The problem with glory, like many other religious words, is that it trips off the tongue without our giving it a second thought. If we were asked to define what glory is, then most of us would be hard fixed. And so we say “Glory to you, Lord” or sing “Glory to God in the highest” without always being aware of what we mean. After all, it’s just one of those “God words” like praise, adoration, and alleluia.
In ordinary speech glory is more or less the same as merit. We say that all the glory must go to the scorer of the winning goal, or the whole cast must take the glory for the Oscar award.
This type of glory, some sort of kudos to boast about, is not the type of glory that Jesus is referring to when he asks his Father to glorify him and us. God’s glory is very different.
Jesus is not requiring God to make him some sort of hero. He is asking that the true nature of God’s power be made visible so that people will see how great God is and will realise that all Jesus has said and done is now vindicated. To see God’s glory is to glimpse, even if for only a second, something of the majesty of God, something of God’s faithfulness, dignity, beauty and truth. And it is the Spirit of God that makes us aware of God’s glory.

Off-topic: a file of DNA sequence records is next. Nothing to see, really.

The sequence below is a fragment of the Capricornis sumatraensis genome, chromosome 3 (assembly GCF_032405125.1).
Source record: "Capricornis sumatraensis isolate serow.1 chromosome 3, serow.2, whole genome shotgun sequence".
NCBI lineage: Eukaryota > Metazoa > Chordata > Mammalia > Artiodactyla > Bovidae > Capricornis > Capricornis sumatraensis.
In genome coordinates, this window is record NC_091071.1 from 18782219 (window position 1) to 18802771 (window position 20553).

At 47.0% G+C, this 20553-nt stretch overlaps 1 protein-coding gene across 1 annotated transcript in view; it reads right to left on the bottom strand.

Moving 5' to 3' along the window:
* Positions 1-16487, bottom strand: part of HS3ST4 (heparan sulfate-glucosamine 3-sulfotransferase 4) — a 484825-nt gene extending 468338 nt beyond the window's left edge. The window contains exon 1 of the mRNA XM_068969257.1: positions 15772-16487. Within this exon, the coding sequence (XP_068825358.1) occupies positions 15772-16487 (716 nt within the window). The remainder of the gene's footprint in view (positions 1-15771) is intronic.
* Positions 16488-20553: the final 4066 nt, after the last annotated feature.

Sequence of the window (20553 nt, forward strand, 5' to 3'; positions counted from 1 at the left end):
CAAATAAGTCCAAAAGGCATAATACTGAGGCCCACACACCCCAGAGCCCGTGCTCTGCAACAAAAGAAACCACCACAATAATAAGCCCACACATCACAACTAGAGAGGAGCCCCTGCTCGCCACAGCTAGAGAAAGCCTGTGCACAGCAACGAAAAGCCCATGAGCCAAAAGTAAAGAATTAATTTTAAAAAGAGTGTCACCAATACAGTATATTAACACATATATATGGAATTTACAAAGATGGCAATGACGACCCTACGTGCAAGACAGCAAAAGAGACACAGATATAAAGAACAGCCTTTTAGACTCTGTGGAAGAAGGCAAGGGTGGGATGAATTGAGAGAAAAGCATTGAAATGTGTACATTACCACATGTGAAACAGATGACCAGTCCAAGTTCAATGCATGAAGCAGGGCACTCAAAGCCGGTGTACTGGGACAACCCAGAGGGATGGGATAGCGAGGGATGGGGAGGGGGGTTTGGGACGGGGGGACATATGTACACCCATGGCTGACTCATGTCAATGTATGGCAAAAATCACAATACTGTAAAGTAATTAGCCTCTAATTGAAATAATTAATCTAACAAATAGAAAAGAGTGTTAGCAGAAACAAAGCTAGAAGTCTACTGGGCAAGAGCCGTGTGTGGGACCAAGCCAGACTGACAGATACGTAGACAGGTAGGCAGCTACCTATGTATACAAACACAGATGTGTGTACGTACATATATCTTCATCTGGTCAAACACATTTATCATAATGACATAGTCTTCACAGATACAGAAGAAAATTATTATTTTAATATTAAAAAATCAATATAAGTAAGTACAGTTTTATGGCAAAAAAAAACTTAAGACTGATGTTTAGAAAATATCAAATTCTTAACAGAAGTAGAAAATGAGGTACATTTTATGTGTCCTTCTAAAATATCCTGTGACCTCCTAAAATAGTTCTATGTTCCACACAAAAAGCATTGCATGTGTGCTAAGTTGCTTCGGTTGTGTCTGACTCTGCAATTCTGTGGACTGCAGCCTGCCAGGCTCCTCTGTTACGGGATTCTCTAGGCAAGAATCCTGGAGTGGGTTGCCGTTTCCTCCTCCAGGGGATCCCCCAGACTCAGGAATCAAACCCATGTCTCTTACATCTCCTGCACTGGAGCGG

So when Jesus talks about God glorifying him and us, he is asking that he be vindicated, that people might finally realise that everything he did and said was performed in the name of God.
In entrusting us to God’s care Jesus asks for the Spirit to come upon us so that we too might share in that glory, so that we might know that the Father is the only true God and that Jesus is the one whom he sent. This knowledge of God’s glory is another way of talking about eternal life. Eternal life has already begun for us even this side of the grave, because we have experienced the power of God and we await the fulfillment of his promises.